In October, thousands of people converged on The Circle at Robelle Domain for the first-ever Dandiya Night – a vibrant evening of live Hindu-inspired music, group dances, clapping ‘dandiya’ sticks, and plenty of family entertainment.
It was another successful event organised this year by the Greater Springfield Indian Association (GSIA), following February’s kite festival.
Taking place on October 7, GSIA president Mukesh Dubey said it had been a fantastic night.
“The energy, the colours, and the beats – [it] all came together to create an unforgettable experience,” he said.
Dandiya night typically occurs during the September-October equinox (normally in autumn in the northern hemisphere) – part of the Sharada Navaratri – and honours the goddess Durga, who is a facet of the supreme goddess Adi Parashakti.
Although styles of celebration vary, dancing in circles (‘Garba’) and striking special ‘Dandiya’ sticks together is common – and that was certainly the case this time.
Everyone of all ages, cultures, backgrounds, and identities were invited from 4pm and encouraged to take part in the dancing (including simple tutorials), food, and drink.
Dynamic emcee duo Siddharth Nagpurkar and Purvie Dubey welcomed performers such as Brissy Beats Chenda and Gujju Pathaka to the big stage, and energised crowds as the night wore on.
One lively dancer in the crowd was Jordan MP Charis Mullen, who frequently could be seen in her fittingly bright floral saree, joining in the Garba circles and clapping Dandiya sticks.
“Over 3,000 locals and visitors from across the region gathered in the Robelle Domain Parklands tonight for a fantastic night of music and so much dancing,” Ms Mullen said the following day.
“Congratulations to GSIA for organising such an incredible event in our community.”
Another eager participant was Philippines-Australia Multicultural Association (PAMA) president Jomar Nieva, who took a moment to explain the meaning of the Dandiya sticks.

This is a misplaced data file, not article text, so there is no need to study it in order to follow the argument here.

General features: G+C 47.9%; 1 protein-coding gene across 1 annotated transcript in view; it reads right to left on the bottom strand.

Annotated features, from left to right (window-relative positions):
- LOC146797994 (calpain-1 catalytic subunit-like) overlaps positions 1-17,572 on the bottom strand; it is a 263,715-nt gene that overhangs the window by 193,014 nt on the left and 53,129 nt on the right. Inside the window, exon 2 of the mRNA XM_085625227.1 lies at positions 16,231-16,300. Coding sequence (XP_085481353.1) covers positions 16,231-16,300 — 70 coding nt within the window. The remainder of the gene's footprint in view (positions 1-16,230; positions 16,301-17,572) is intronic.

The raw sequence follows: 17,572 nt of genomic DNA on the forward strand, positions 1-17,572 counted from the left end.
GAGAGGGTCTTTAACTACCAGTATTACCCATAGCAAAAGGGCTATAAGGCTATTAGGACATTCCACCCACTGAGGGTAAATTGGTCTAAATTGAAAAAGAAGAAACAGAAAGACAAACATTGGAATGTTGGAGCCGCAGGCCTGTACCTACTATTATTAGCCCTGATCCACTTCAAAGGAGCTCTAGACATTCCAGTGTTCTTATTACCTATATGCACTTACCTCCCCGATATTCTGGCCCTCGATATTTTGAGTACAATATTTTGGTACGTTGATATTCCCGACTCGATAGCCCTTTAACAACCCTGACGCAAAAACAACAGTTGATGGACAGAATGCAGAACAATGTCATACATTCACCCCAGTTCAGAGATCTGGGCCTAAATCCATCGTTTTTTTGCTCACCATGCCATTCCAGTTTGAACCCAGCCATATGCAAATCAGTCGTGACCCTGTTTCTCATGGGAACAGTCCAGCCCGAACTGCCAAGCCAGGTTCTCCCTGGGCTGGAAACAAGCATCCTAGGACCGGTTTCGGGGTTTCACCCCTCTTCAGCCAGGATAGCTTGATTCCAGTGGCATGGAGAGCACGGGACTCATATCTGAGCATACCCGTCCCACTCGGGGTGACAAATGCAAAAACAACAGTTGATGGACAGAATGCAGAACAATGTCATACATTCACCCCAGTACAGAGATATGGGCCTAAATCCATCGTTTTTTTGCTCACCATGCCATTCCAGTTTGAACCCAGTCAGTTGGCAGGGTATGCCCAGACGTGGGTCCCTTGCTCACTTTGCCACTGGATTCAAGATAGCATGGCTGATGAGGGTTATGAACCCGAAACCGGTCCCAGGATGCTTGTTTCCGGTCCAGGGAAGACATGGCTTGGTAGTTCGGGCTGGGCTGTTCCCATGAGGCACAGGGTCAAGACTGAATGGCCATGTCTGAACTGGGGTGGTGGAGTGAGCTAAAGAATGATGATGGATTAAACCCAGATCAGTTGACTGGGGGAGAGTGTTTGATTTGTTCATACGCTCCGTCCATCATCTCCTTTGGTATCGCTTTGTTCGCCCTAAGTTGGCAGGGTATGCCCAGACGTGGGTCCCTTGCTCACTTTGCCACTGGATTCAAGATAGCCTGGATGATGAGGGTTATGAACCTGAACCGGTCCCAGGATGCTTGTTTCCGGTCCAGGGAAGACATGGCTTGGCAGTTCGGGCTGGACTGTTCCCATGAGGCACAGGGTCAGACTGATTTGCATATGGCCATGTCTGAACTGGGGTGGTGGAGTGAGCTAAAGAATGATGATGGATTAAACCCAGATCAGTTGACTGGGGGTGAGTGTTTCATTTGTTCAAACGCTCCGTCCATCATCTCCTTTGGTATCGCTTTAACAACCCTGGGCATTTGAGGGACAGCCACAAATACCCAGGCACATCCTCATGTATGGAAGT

“It’s an all-night dance event where, in this dance, one circle encloses the other, and the two revolve in opposite directions,” Jomar said.
“It takes its name from the “dandiya” (Hindi for “sticks”) that dancers wield and strike together as they move. These are meant to represent the sword with which the Hindu goddess Durga vanquished the demon king Mahishasura.”
Maa Sarada’s Kitchen – the soup kitchen at Springfield’s charitable Vedanta Centre – had one of the many food stalls on the night.
Mr Dubey was quick to praise event sponsors and volunteers.
“Your hard work, dedication, and passion were the driving force behind the grand success of this event,” Mr Dubey said on Facebook.
“GSIA extends its warmest gratitude to each and every one of you for your tireless efforts. Your commitment to preserving and celebrating our Indian culture and heritage shines brightly.”
He made special note of the children performers – whom he said “stole the show”.
“Their energy, enthusiasm, and talent lit up the dance floor. Kudos to all the young stars and their dedicated instructors for putting on such an amazing show!”
For more information about or to volunteer or sponsor with GSIA, visit gsindianassociation.org.
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